Programming in HTML5 with JavaScript & CSS3 Training Guide

Chapter 16 - Offline Web Applications

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Lesson 2: IndexedDB

So far, you’ve seen two extremes for client-side data storage. Web storage provides a simple key/value persistence model but lacks some of the features that are important when working with a database.

The other extreme, Web SQL, provides many of the features associated with a fully functional relational database but brings with it all the manual work required for setting up and maintaining the persistence structure.

IndexedDB provides a compromise between the two alternatives. It’s a key/value database in which values can range from simple strings to complex object structures. To provide for fast retrieval and searching, it includes an easy way to create indexes for each of your object stores.

Much like Web SQL, interfacing with the database is transaction-based and requires minimal effort.

IndexedDB is supported by every major browser.

1. Using browser-prefix code

It used to be that to work with IndexedDB, you needed to prefix methods with browser-specific code in order to ensure compatibility. This is not so much the case anymore according to There is now 94.31% coverage with unprexfixed code.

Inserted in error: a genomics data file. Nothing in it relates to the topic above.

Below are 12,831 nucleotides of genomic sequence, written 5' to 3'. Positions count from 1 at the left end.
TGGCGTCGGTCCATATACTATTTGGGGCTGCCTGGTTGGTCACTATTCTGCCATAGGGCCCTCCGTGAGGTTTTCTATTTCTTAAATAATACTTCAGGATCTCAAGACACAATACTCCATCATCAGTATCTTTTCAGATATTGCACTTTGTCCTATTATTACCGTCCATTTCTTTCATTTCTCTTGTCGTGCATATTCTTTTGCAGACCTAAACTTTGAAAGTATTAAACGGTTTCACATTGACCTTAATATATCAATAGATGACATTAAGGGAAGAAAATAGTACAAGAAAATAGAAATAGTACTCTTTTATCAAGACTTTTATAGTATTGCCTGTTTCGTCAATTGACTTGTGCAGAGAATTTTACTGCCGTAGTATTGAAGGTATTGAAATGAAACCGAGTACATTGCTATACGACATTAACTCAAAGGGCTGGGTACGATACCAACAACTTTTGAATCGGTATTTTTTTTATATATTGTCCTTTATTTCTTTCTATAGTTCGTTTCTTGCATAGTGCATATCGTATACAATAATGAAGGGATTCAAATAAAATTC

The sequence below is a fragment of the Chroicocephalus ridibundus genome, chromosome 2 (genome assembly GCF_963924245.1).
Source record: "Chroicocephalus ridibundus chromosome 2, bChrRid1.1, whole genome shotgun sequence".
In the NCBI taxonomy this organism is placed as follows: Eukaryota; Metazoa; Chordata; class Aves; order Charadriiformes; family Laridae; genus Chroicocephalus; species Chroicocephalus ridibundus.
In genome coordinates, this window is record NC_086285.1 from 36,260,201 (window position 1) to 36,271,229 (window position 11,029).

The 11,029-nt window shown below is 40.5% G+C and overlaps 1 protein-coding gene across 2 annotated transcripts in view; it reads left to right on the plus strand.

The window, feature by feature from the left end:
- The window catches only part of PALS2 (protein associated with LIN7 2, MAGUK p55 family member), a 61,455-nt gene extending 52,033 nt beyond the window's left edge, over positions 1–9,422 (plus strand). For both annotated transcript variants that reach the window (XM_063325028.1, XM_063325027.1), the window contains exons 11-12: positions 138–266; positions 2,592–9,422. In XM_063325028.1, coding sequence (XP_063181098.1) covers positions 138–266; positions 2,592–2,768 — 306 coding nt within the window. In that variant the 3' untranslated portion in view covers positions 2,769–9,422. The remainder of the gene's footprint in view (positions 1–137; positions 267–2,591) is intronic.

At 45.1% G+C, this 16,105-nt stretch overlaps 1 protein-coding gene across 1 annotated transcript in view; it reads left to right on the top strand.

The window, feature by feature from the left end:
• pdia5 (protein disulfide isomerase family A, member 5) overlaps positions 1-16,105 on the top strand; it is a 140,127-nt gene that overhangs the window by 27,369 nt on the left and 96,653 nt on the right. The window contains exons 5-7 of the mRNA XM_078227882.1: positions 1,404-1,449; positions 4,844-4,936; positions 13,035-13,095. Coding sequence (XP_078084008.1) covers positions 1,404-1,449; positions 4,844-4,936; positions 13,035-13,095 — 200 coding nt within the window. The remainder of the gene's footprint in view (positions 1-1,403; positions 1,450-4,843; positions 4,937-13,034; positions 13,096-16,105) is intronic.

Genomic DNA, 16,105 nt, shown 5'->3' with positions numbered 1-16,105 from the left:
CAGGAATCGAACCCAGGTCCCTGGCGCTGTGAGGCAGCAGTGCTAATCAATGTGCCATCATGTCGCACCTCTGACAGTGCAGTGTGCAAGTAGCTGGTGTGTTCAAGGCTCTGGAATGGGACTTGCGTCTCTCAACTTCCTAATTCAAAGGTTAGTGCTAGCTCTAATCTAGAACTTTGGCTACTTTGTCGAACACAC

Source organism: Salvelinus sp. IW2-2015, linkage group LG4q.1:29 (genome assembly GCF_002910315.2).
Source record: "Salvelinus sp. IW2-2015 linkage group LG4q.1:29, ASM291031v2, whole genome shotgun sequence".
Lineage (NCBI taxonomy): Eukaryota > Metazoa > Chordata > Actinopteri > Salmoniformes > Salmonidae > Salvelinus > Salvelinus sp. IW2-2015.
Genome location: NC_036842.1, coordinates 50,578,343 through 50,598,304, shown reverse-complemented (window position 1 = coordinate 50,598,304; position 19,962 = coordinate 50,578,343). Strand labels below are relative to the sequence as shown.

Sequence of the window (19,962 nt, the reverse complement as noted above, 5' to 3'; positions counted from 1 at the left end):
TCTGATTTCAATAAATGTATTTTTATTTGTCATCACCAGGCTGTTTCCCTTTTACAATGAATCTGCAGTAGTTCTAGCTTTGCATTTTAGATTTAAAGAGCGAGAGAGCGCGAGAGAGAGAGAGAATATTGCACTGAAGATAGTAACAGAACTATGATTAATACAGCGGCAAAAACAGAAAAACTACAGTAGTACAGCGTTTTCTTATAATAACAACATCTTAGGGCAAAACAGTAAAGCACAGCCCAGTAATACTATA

If you still wish to ensure that you code is cross-browser-friendly, you can include the following fix at the top of your scripts.

window.indexedDB = window.indexedDB || window.mozIndexedDB
    || window.webkitIndexedDB || window.msIndexedDB;
window.IDBTransaction = window.IDBTransaction || window.webkitIDBTransaction;
window.IDBCursor = window.IDBCursor || window.webkitIDBCursor;
window.IDBKeyRange = window.IDBKeyRange || window.webkitIDBKeyRange;

2. Creating and opening the database

The first step in working with IndexedDB is to create a database. You need to access the browser’s indexedDB object, which, in the previous example, was assigned to a consistent variable.

var indexedDB = window.indexedDB;

This indexedDB variable is an IDBFactory object that provides access to your databases through the open method, which has the following parameters.

This method returns an IDBRequest object and begins an asynchronous process of opening a connection. The IDBRequest object includes an onsuccess event that can be subscribed to, which provides notification when the connection is ready for use. It also includes an onerror event that can notify your application if an error occurs during an attempt to connect. The following example shows the open method.

var indexedDB = window.indexedDB;
var openRequest ='Library', 1);
var db;

openRequest.onsuccess = function(response) {
    db = openRequest.result;

openRequest.onerror = function(response) {
    console.log('Error code:' +;

In the example, the open method is called, and, within the onsuccess event handler, the db variable is assigned a reference to the database object for later use.